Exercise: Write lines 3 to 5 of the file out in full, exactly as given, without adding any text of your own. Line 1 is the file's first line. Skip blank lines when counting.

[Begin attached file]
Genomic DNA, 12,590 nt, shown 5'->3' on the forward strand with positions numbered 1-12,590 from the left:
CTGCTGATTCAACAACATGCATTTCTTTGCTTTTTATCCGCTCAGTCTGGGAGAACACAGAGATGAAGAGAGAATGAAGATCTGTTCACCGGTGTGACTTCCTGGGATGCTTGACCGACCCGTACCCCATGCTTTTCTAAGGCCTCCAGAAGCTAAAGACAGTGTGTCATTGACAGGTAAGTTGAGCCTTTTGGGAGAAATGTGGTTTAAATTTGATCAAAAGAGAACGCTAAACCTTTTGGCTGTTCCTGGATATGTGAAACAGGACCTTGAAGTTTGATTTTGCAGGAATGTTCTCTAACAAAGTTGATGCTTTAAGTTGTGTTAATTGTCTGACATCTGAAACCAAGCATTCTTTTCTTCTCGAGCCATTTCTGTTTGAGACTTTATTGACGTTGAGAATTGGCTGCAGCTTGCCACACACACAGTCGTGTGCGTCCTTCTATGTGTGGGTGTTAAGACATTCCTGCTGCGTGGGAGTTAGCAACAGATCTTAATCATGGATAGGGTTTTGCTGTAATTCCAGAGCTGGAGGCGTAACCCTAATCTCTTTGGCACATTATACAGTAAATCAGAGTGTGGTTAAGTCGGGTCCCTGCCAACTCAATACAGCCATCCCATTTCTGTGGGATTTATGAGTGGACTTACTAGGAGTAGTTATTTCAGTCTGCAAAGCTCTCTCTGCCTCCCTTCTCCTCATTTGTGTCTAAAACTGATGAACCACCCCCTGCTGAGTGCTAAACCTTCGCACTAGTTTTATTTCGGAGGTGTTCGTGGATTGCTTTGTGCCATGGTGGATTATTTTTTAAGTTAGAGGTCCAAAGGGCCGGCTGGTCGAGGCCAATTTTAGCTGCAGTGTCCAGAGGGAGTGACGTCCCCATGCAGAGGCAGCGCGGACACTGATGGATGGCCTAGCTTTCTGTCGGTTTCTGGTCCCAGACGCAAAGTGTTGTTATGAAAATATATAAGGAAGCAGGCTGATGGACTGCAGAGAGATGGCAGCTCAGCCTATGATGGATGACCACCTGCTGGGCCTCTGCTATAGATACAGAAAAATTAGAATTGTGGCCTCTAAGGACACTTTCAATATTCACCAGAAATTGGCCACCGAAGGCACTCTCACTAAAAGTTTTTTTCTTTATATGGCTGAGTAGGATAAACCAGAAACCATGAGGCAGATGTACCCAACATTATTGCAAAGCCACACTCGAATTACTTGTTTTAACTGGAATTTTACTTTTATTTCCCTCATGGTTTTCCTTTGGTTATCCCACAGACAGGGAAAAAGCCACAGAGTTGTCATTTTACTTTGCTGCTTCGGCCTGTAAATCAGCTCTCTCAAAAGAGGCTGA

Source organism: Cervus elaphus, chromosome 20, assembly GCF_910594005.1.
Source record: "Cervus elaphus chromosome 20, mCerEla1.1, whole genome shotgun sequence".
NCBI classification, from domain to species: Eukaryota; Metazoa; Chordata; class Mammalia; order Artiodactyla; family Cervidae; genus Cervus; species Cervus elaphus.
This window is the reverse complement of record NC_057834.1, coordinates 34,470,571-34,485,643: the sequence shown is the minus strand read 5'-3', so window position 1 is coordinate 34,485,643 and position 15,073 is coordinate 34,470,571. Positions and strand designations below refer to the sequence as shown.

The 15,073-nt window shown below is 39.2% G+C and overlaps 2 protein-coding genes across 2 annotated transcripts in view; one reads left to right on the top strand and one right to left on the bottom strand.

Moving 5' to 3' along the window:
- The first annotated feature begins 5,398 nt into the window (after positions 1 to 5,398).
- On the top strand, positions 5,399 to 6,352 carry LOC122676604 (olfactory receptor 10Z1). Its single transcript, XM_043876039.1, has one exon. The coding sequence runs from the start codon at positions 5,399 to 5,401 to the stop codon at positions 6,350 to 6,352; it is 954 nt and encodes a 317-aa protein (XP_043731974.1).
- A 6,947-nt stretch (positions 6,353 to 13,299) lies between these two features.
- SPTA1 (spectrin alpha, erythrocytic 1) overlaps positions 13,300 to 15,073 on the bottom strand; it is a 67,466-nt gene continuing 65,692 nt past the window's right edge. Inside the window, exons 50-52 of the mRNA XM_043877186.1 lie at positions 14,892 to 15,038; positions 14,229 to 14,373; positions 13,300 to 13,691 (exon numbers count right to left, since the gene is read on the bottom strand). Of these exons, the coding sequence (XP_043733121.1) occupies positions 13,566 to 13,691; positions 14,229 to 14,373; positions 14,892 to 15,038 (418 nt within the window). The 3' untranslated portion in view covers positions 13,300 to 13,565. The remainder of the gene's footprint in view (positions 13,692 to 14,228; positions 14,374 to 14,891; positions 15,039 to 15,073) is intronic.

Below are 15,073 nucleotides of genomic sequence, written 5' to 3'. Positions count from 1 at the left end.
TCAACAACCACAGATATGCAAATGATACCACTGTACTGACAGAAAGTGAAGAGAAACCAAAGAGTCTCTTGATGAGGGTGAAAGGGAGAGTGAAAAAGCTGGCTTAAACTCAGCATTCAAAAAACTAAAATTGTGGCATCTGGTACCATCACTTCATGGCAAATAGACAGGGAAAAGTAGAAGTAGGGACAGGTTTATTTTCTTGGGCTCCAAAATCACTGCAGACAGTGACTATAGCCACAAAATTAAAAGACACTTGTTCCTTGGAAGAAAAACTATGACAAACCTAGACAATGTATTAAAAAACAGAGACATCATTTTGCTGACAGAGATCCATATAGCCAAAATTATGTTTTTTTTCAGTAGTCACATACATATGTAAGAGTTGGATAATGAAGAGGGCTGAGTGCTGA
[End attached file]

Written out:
Source organism: Cervus elaphus, chromosome 20, assembly GCF_910594005.1.
Source record: "Cervus elaphus chromosome 20, mCerEla1.1, whole genome shotgun sequence".
NCBI classification, from domain to species: Eukaryota; Metazoa; Chordata; class Mammalia; order Artiodactyla; family Cervidae; genus Cervus; species Cervus elaphus.